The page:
The constitution prohibits religious discrimination and provides for freedom of conscience, thought, and religion, including the freedom to change religion or belief and to manifest and propagate one’s religion.
The government has no established requirements for recognition of religious groups. By law any group may register with the government, regardless of its purpose, as long as it has a constitution and a leadership committee. Most religious groups register, but there is no penalty for those that do not. The benefits of registration are administrative and accrue to any organization that registers, whether religious or secular.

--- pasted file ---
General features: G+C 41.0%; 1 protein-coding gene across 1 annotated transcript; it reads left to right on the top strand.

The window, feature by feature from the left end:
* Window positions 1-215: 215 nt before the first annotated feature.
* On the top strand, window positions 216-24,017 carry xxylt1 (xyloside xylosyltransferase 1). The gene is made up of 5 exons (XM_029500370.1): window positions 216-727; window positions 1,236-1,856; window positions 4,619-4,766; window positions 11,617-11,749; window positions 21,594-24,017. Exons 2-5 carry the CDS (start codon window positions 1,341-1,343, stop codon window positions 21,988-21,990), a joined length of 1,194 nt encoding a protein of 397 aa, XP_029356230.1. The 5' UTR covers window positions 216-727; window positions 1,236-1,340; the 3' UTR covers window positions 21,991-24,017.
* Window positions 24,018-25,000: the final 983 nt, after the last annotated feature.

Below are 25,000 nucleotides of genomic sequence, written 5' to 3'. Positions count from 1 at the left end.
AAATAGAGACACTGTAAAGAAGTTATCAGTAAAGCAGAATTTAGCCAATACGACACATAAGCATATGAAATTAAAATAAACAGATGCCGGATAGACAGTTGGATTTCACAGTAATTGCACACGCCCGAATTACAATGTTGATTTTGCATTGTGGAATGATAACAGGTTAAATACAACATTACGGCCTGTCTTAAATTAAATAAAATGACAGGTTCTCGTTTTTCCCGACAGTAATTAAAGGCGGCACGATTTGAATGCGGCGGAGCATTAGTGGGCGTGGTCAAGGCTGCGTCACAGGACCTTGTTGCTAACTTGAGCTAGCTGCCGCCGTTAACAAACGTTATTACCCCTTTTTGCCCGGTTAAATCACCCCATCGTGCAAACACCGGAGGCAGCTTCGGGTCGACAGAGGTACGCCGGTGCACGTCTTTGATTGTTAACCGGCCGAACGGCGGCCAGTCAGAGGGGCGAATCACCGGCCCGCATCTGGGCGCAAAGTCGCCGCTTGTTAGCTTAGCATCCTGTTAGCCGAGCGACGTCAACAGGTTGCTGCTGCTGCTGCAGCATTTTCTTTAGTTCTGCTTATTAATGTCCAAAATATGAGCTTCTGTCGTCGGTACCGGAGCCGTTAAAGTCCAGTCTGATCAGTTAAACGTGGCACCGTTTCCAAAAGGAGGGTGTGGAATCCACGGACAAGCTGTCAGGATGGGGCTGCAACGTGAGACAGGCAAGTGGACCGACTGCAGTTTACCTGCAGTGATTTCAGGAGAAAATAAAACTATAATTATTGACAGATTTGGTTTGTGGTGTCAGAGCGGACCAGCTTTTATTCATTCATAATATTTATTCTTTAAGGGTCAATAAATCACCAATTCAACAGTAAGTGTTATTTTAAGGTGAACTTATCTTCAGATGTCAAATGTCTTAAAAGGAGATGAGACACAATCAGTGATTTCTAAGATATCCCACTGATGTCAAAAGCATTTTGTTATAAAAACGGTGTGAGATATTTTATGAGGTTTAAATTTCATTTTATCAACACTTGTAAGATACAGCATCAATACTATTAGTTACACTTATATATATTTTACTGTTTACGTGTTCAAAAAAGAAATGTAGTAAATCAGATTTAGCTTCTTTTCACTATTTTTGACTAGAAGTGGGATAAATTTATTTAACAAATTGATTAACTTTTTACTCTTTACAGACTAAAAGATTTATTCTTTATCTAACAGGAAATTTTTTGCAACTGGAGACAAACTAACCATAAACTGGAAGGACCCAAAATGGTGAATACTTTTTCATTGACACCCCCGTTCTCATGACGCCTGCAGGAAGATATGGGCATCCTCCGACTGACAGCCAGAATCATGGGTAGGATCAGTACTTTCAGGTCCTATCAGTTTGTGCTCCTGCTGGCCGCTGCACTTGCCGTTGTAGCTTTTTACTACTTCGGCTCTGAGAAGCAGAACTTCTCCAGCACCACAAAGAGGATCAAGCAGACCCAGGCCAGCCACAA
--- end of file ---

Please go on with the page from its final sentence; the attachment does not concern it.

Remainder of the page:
Approximately 80 percent of all primary and secondary schools are owned and operated by churches. The Roman Catholic Church, the Lesotho Evangelical Church, the Anglican Church, and, to a lesser extent, the Methodist Church are the primary operators of religious schools, which are publically funded. Since the introduction of free primary education in 2000, the education ministry has built new non-denominational schools, reducing the proportion of religiously affiliated schools. The education ministry pays and certifies all teachers at government-funded schools, including religious schools, and requires a standard curriculum for both secular and religious schools. The government does not mandate religious education in schools, and the constitution exempts students at any educational institution from requirements to receive instruction or attend any ceremony or observance associated with a religion not their own. However, in practice, at any school offering religious education, which includes all religious schools and some secular schools, the subject is mandatory. All curricula, including for religious education classes, must be approved by the minister of education